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New Hampshire Comprehensive Cancer Control Program (NH CCCP)

May is Bladder Cancer Awareness Month

New Hampshire has the highest occurrence of bladder cancer in the US. Here are the symptoms and risk factors for bladder cancer.

Symptoms

  • Blood in the urine
  • Having to urinate often
  • Pain while urinating
  • Back pain
  • Pelvic pain

If you have any of these symptoms, talk to your doctor.

Risk Factors

  • Drinking water contaminated with arsenic
  • Smoking
  • Having a family history of bladder cancer
  • Having certain gene mutations (unusual changes made when your body’s cells are dividing).
  • Being exposed to too much of certain workplace chemicals Adobe Acrobat Reader Symbol used in processing paint, dye, metal, and petroleum products
  • Taking some kinds of chemotherapy drugs
  • Taking the Chinese herb Aristolochia fangchi
  • Having chronic urinary tract infections (including those caused by Schistosoma haematobium).

What can I do to reduce my risk?

  • If you have your own private well you should get your well tested for Arsenic every 3 years from an accredited lab. Upon receiving the results from the testing visit the DES Be Well Informed Guide web tool to understand the water test results. If the private well has a high level of Arsenic, the web tool will provide information about water treatment choices.
  • Be careful around certain kinds of chemicals
  • Try and quit tobacco by contacting QuitNow-NH. They offer NH residents who want to quit tobacco products access to specially trained Quit Coaches who will help you choose nicotine replacement medicines and offer ways to stop cravings and avoid triggers-at no cost to you! Call 1-800-QUIT-NOW (784-8669) or log on to QuitNow-NH and fill out the enrollment form for a Quit Coach to call back.


Two people holding handsSince 2005 cancer has been the leading cause of death for both males and females in New Hampshire. Between 2009 and 2016 an average of 7,793 new invasive cancers were reported each year1 making it likely that most people have been impacted by cancer by knowing someone who has been diagnosed, undergone treatment, or has survived cancer.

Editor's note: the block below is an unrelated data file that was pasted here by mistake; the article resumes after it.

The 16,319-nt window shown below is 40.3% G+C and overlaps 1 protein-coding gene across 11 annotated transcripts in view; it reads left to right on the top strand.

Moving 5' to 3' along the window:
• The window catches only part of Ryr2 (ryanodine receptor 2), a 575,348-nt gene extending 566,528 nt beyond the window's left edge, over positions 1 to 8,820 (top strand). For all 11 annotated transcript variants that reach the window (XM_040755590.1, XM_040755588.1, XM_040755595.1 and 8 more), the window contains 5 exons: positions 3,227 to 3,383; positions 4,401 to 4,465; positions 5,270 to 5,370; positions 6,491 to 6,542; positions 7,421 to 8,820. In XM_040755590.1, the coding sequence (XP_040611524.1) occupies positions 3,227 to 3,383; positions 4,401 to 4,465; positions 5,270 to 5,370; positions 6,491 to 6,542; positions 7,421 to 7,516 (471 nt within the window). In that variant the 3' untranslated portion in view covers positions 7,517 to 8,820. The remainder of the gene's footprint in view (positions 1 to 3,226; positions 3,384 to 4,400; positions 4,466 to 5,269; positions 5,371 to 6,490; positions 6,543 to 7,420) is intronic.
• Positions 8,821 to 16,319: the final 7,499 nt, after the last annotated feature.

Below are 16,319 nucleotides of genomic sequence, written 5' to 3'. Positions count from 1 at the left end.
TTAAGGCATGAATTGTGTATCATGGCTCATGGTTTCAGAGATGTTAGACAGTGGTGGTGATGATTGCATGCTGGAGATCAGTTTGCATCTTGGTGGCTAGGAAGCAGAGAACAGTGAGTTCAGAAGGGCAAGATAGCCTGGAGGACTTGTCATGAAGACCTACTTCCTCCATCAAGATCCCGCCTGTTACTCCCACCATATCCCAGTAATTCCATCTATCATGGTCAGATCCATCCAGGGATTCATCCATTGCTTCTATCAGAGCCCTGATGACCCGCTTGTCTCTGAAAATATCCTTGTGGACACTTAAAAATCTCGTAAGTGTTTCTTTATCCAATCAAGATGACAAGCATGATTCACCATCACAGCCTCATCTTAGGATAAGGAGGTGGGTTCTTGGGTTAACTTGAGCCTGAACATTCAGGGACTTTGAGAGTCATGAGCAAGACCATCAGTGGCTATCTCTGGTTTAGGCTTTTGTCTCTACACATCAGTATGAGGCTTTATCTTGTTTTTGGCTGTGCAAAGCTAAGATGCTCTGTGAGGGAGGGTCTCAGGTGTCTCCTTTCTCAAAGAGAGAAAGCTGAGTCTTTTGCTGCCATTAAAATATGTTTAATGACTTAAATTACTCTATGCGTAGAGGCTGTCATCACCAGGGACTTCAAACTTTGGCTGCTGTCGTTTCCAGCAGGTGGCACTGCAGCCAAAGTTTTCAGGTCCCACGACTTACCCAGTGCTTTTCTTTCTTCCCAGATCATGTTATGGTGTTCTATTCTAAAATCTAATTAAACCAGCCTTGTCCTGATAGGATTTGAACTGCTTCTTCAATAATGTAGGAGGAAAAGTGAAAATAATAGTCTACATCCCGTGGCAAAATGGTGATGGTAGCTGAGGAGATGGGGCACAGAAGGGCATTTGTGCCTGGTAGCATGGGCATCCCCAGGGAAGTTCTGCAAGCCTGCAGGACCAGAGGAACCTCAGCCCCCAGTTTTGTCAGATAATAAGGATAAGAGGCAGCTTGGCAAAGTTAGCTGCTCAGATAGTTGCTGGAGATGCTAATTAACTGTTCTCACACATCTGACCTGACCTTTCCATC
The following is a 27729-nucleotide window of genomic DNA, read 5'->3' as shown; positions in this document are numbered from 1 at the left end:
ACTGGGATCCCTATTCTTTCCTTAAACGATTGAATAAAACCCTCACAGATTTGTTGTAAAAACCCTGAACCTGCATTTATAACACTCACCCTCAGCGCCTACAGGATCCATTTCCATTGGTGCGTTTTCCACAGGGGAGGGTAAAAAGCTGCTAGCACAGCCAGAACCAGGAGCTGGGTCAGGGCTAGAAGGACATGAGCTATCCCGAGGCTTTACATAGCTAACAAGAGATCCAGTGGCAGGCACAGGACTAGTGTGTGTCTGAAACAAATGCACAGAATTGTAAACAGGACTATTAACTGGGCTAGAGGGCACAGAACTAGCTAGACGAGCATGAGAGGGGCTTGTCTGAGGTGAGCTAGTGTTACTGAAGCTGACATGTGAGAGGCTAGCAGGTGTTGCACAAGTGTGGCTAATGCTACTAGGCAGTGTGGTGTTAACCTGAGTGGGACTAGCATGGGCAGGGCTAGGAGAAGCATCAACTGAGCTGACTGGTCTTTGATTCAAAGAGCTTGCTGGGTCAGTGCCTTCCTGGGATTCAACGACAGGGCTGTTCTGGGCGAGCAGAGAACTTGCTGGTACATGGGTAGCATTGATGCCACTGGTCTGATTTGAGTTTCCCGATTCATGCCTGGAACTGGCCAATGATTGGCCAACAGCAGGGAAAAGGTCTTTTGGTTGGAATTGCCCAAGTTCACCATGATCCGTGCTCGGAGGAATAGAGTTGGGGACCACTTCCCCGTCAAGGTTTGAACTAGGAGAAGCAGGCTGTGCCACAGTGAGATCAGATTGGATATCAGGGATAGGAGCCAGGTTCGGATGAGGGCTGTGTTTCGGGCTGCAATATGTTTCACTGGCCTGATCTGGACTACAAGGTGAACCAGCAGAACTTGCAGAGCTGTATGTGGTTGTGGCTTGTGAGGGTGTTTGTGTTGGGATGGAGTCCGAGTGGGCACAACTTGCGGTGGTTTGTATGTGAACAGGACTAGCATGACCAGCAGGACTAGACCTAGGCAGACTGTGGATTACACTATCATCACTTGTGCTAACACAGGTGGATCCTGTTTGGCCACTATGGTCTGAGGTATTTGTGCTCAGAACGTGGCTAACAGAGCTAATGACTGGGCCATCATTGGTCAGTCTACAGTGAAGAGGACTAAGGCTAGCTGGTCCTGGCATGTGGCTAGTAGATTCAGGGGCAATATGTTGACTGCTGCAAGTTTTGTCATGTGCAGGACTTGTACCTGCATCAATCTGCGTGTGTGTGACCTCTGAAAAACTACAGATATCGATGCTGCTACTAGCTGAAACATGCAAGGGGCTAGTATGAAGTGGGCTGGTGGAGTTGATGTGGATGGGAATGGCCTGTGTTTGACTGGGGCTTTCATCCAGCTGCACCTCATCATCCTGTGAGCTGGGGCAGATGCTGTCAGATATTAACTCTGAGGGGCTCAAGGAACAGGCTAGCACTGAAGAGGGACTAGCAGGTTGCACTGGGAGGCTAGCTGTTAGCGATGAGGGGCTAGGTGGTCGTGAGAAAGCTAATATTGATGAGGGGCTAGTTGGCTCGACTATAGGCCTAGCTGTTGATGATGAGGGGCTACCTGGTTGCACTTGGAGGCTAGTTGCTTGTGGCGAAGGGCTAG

The NH Comprehensive Cancer Collaborative Program (NH CCC) is a CDC-funded program that enables all 50 states, the District of Colombia, seven tribal groups, and seven US Associated Pacific Islands/Territories to:

  • Maintain a state cancer coalition
  • Look at the burden of cancer in New Hampshire
  • Implement proven strategies for cancer control
  • Create cancer plans and put them into action

The NH CCCP works in close partnership with the New Hampshire Comprehensive Cancer Collaboration to develop and implement the NH Comprehensive Cancer Control Plan . The plan contains measurable objectives and evidence based strategies to prevent and control cancer.

The New Hampshire Comprehensive Cancer Collaboration
The NH CCC was established in 2004 to help reduce the burden of cancer in NH. The NH CCC is a dedicated partnership of individuals and organizations committed to eliminating cancer, reducing health disparities, promoting evidence based and promising practices, using a population health approach to maximize their impact. In partnership with the Division of Public Health Services the NH CCC routinely revises and updates their cancer plan. The 2015-2020 plan has three overarching goals:

  • To foster communities and systems that support and reinforce healthy lifestyles
  • To prevent and detect cancer at its earliest stage
  • To optimize quality of life for those affected by cancer
  1. GM Monawar Hosain, New Hampshire State Cancer Report 2009-2013, New Hampshire Department of Health and Human Services, Division of Public Health Services and the New Hampshire State Cancer Registry, 2016. Accessed on April 13, 2017, http://www.dhhs.nh.gov/dphs/hsdm/cancer/documents/nhcancer-2009-2013.pdf Adobe Acrobat Reader Symbol.

Adobe Acrobat Reader Symbol Adobe Acrobat Reader format. You can download a free reader from Adobe.

 
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New Hampshire Department of Health and Human Services
129 Pleasant Street | Concord, NH | 03301-3852


copyright 2016. State of New Hampshire